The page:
Funds for power

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Tuesday, December 31, 2013

A CEBUANO representative urged Congress to support at least two power cooperatives, otherwise consumers might end up paying for loans obtained to restore power lines and facilities damaged by Yolanda.

In a speech he delivered before the House of Representatives adjourned for the holidays, Rep. Benhur Salimbangon (Cebu Province, Fourth District) said this is the time to use the Malampaya funds, otherwise clients of the Cebu Electric Cooperative (Cebeco) 2 and Bantayan Electric Cooperative (Banelco) will end up paying for the loans.

“After all, Mr. Speaker, the Malampaya funds were intended for the development of the energy sector,” said the congressman, whose district suffered the most in Cebu when typhoon Yolanda struck last Nov. 8.

The Malampaya funds—the government’s share of revenues from a gas project, estimated at P137 billion as of last October—became controversial after the Senate Blue Ribbon Committee found that part of it allegedly went to dubious non-government organizations set up by Janet Lim-Napoles.


The Supreme Court recently ruled the Malampaya funds can be used only for energy-related projects.

Salimbangon said the power sector in northern Cebu suffered “unimaginable damage”.

As of yesterday, parts of five regions continued to report power outages, according to the national disaster council.

Salimbangon thanked Cebeco 1, 2 and 3, as well as the Visayan Electric Company (Veco) and the Aboitiz Group, for restoring power to northern Cebu before last Christmas Day.

“But all this damage that Cebeco 2 and Banelco and all the other electric cooperatives suffered were not restored without cost. It cost millions of pesos, Mr. Speaker. Who will shoulder this cost of repair?” the congressman said.

‘Spare the people’

“It will be too much for our people to be added the burden of paying for the restoration of power,” Salimbangon said.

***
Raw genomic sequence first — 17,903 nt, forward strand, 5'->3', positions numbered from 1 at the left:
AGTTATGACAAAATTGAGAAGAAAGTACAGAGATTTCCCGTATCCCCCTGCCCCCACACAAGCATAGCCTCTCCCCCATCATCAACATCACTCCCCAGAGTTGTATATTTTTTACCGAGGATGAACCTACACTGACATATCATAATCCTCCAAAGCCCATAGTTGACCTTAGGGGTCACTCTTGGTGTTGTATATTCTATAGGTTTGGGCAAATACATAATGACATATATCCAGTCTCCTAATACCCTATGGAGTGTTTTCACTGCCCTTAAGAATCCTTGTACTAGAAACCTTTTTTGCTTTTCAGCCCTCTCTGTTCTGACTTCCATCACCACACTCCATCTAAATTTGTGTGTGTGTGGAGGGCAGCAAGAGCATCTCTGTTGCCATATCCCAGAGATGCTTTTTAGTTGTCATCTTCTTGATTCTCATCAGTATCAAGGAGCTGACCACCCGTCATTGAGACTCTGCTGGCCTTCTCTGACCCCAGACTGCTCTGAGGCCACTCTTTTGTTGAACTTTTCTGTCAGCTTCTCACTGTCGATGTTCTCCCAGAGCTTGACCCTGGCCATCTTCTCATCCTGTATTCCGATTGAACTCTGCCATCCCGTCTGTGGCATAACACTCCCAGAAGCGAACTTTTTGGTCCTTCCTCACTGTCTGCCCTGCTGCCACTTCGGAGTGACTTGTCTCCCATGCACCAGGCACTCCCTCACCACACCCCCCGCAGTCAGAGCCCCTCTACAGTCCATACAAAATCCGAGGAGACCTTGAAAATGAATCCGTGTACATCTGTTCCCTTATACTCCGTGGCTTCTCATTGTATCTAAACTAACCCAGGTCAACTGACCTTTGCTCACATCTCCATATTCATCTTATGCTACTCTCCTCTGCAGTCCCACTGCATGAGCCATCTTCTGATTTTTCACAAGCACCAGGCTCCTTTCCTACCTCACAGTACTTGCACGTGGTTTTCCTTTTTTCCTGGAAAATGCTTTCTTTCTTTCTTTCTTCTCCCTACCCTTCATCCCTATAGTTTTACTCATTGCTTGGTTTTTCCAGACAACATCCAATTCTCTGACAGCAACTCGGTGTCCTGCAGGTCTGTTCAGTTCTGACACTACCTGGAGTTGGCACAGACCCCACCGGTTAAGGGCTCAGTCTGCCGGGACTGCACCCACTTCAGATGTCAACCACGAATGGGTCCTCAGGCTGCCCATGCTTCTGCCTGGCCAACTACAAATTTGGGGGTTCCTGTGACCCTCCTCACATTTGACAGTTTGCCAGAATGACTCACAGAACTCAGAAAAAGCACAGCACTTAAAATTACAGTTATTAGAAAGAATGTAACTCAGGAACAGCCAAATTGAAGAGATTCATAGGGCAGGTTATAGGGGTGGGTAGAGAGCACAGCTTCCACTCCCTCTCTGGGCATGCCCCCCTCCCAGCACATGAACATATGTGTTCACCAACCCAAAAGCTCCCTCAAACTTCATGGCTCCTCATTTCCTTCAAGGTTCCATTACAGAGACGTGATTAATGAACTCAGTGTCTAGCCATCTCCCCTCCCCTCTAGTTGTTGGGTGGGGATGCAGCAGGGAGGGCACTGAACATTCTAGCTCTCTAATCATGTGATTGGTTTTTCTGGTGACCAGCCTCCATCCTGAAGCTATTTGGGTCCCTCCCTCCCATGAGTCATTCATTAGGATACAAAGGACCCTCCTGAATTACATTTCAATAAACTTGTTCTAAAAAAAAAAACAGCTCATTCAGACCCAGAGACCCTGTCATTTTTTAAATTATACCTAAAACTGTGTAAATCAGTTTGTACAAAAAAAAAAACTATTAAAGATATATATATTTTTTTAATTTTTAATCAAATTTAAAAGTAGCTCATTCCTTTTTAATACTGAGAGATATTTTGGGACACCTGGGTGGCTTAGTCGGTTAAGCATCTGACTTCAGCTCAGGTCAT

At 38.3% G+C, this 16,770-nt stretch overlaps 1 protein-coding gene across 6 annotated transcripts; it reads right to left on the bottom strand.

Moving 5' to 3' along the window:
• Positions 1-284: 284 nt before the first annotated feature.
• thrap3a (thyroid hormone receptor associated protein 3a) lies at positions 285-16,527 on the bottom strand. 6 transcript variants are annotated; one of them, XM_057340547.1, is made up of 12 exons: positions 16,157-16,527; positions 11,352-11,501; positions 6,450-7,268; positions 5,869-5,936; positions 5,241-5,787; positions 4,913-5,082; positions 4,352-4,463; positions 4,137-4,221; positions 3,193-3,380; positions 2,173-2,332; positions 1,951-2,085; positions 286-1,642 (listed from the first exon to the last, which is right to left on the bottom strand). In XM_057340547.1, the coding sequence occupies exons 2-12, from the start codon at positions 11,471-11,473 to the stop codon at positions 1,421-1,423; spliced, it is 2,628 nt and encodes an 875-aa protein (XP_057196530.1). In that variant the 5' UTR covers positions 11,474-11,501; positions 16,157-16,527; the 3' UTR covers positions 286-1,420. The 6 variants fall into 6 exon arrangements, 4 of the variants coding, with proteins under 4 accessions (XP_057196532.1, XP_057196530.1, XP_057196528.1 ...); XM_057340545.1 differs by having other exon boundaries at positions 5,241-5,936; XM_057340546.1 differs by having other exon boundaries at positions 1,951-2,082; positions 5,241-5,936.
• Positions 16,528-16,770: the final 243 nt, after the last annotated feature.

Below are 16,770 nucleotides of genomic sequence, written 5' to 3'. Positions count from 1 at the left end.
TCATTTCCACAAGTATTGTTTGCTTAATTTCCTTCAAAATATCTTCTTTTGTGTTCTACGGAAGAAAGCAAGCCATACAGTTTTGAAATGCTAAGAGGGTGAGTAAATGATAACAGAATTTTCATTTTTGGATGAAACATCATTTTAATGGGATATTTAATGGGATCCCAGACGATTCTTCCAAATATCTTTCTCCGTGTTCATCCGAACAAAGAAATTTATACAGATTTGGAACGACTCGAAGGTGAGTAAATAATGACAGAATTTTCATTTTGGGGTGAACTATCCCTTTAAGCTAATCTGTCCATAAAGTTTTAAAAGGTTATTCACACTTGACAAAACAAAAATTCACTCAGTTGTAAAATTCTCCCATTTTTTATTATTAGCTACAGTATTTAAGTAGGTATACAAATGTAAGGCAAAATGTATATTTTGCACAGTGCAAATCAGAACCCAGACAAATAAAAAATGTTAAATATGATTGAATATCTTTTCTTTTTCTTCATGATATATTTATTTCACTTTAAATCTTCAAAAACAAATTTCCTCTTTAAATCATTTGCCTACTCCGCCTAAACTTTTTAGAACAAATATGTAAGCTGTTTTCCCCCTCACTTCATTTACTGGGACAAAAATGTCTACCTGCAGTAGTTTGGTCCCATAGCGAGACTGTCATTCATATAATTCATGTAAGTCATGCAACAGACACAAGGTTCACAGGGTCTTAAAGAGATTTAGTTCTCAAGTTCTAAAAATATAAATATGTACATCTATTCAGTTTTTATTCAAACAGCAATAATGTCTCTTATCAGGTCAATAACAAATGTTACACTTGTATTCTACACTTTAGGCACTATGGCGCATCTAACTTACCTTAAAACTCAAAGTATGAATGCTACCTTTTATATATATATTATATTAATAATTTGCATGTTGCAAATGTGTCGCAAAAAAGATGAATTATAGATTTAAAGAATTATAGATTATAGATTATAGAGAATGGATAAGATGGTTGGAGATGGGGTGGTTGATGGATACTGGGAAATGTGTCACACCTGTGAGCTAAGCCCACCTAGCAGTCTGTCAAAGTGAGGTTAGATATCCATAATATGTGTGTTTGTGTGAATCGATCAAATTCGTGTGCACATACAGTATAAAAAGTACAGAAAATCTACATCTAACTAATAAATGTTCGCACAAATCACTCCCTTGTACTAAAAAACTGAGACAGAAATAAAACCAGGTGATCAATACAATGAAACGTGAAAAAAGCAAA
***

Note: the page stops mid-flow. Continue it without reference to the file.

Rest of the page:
Engineer Gannymede Tiu, Cebeco 2 general manager, said the total damage incurred by Cebeco 2 has reached P158 million. The cooperative submitted its assessment to the National Electrification Administration last week, he added.

The storm destroyed distribution lines, 69-kilovolt (KV) transmission lines, distribution transformers, kilowatt hour (KwH) meters, service drop wires, and other equipment such as automatic voltage regulators, protective relays and instrument transformers.

Tiu added that there are also facilities such as buildings, warehouses and multi-purpose centers that Yolanda also destroyed.

“We applied for P100 million from NEA and the agency released P30 million one week after typhoon Yolanda hit northern Cebu. The other P70 million will be released soon,” Tiu said.

He said Cebeco 2 covers 10 towns (Compostela, Carmen, Catmon, Sogod, Tabogon, Medellin, Daanbantayan, San Remegio, Tabuelan and Tuburan) and the cities of Danao and Bogo, with a total of 121,000 household power connections.

Storm’s toll

Daanbantayan’s power infrastructure suffered the most, with 100 percent damage, followed by Medellin with 95 percent damage, San Remegio, Tabogon and Bogo City with 85 percent damage and Tabuelan with 60 percent damage. (Daanbantayan was one of two points in Cebu where Yolanda made landfall last Nov. 8, the other being Bantayan Island.)

Of the total member-consumers, about 1,000 of them still have no electricity, but Cebeco 2 personnel are working on restoring these soon, Tiu said.

“All backbone lines and lateral lines are back in operation,” he added.

Government has released P1.25 billion so far in relief aid, most of it from the social welfare department. But Yolanda damaged at least P36.6 billion in agriculture and infrastructure, the national disaster council said in its situation report yesterday.

Yolanda claimed 6,155 lives, with 28,626 others injured. A total of 1,785 remained missing. All told, the typhoon affected 16 million persons, driving about four million away from their destroyed or exposed homes.

Published in the Sun.Star Cebu newspaper on December 31, 2013.

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